"Shut your cakeholes and worship."
Dave Weatherby (pictured left) holds his acoustic guitar in front of his navy blue janitor's T-shirt. His congregation, half a dozen hipster kids and a couple graying men, grow silent as the preacher prepares to play. The words of a familiar hymn appear on the computer monitors adjacent to Weatherby's microphone stand.
"Well, I guess if you're going to worship," he says, "you need to open your cakeholes again."
Weatherby is the preacher for The Refuse, a self-described "nontraditional" church that meets Saturday evenings in the rose-colored basement of the Harvest Downtown Church. Formed in September 2004, The Refuse provides a 90-minute Christian prayer service "for the left out and the right-brained," in Weatherby's words.
The congregation is made up of Christians who say they are fed up with the megachurches of their youth. The Refuse is a small antidote to the politics and the "hollowness," as one member says, that pervade so many of Colorado Springs' houses of worship. Pastor John Hopkins' sermons which often draw Goths, punks and the homeless remain, simply, about the love of Christ. The evening includes a potluck dinner, after which Weatherby passes a KFC container around the crowd for donations. An indie rock record plays in the background.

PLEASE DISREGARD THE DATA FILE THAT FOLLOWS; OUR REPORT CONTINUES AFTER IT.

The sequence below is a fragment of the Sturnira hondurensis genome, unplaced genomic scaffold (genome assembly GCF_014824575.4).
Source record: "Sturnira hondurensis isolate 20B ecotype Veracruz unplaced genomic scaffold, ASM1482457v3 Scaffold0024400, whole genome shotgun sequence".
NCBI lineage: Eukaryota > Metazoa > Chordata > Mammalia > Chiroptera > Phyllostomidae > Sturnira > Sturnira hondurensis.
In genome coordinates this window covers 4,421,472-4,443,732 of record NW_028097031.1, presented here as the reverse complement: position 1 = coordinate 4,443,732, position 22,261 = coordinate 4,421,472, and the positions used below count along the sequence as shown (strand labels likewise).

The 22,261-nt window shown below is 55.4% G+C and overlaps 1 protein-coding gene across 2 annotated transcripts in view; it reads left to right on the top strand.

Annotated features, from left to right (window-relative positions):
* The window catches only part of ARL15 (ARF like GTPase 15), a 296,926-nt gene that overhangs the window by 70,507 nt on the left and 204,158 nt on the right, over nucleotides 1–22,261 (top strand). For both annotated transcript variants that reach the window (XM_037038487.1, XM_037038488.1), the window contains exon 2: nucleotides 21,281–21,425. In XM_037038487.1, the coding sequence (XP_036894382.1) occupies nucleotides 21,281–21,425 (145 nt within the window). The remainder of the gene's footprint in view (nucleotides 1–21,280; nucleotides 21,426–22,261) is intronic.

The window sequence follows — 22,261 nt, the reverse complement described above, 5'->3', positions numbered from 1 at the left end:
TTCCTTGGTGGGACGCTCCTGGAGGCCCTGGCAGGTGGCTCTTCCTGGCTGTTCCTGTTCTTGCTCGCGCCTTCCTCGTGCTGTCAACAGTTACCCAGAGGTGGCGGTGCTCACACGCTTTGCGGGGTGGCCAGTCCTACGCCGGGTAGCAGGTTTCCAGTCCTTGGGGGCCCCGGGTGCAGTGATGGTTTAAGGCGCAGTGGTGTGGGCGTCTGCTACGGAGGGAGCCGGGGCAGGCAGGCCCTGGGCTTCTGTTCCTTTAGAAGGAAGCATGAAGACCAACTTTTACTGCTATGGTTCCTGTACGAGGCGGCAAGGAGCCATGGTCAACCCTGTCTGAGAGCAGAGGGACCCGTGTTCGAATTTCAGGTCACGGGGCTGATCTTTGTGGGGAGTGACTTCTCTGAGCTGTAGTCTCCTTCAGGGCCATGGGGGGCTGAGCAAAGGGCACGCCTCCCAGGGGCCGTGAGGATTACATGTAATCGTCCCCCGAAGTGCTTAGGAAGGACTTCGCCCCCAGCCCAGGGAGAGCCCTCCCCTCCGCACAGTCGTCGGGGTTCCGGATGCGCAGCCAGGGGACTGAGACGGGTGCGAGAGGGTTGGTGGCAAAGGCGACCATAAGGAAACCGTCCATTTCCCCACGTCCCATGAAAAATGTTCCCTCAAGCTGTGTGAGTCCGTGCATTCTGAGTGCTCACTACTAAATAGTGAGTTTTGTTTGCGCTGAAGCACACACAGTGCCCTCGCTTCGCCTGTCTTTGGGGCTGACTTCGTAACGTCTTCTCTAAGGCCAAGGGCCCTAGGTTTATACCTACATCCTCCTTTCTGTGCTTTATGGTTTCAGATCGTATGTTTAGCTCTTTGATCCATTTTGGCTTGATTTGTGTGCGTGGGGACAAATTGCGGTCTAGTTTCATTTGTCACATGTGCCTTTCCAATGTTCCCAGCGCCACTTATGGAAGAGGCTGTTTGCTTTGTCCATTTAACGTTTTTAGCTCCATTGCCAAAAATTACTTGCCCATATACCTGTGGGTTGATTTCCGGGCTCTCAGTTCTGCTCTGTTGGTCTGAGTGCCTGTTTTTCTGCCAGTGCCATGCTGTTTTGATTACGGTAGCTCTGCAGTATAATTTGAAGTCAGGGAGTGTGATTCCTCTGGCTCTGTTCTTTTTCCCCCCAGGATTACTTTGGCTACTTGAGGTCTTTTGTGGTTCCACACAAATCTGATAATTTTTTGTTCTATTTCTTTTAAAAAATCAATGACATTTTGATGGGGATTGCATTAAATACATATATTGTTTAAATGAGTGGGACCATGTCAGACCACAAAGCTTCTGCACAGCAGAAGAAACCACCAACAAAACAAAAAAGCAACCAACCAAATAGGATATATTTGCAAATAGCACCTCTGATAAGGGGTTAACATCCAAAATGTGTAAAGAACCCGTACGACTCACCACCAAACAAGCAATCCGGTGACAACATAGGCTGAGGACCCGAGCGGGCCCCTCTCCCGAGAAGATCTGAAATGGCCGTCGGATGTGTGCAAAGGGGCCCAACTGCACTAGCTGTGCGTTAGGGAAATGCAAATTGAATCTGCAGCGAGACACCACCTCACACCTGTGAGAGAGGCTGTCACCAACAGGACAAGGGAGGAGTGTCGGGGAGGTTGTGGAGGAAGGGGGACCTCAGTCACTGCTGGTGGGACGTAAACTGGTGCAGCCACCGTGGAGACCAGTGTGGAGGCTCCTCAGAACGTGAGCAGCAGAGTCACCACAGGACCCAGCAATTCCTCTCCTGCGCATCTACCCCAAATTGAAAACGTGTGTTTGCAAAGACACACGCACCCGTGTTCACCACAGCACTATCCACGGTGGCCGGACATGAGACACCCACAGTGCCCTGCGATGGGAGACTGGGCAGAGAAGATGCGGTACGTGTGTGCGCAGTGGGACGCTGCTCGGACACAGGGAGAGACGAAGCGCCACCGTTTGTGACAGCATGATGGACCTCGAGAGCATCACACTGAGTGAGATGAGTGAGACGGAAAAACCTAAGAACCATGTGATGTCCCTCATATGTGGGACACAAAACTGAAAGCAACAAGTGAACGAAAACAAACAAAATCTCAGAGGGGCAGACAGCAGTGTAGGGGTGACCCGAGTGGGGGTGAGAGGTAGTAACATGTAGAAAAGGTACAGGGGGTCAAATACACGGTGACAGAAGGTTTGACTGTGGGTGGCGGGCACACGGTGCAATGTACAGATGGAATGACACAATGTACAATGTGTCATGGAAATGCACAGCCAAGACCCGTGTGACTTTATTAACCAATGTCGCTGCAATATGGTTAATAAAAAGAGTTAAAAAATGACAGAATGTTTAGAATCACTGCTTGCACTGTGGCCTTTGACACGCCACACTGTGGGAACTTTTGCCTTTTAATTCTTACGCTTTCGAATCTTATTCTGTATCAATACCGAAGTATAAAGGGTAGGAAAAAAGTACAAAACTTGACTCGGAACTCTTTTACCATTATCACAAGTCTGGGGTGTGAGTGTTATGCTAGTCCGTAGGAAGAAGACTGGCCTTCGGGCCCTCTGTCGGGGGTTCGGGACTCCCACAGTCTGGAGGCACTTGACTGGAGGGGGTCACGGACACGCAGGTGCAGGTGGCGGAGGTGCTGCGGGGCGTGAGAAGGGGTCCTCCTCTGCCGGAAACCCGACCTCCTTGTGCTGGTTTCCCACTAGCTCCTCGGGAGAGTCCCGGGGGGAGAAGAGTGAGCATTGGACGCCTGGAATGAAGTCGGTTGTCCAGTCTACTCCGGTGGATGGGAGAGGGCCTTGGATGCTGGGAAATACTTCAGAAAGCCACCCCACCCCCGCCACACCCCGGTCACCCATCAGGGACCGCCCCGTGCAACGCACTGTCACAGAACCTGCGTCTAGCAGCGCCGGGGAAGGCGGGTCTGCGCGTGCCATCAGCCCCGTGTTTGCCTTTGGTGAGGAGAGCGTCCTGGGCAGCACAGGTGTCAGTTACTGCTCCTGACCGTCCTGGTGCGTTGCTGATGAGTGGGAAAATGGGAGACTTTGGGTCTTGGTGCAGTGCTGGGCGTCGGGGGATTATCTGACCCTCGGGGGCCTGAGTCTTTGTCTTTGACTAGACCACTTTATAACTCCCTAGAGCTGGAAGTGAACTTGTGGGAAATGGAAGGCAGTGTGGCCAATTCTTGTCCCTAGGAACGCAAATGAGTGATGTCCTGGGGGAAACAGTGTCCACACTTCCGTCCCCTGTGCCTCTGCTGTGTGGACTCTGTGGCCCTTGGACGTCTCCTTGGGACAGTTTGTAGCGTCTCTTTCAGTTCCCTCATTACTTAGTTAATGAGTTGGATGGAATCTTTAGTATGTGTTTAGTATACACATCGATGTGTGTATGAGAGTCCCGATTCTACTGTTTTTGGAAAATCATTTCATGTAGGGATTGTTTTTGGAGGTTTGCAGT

Weatherby modeled The Refuse on Denver's Scum of the Earth Church, a similar, 150-member congregation that seeks to facilitate worship in a nonjudgmental atmosphere. On his first visit to Scum, a fight broke out in the sanctuary.
"I thought, "This is the church I want to go to,'" he says. "These are real people with real problems, and they don't have to hide anything to come to church. It seemed more honest."
The two churches are named for a phrase in Corinthians: "Up to this moment we have become the scum of the earth, the refuse of the world."
It's a reminder, says Weatherby, that Christians, too, are persecuted.
"How much damage has been done by the church because people were too loving?" he asks. "And how much damage has been done because people were too judgmental?"
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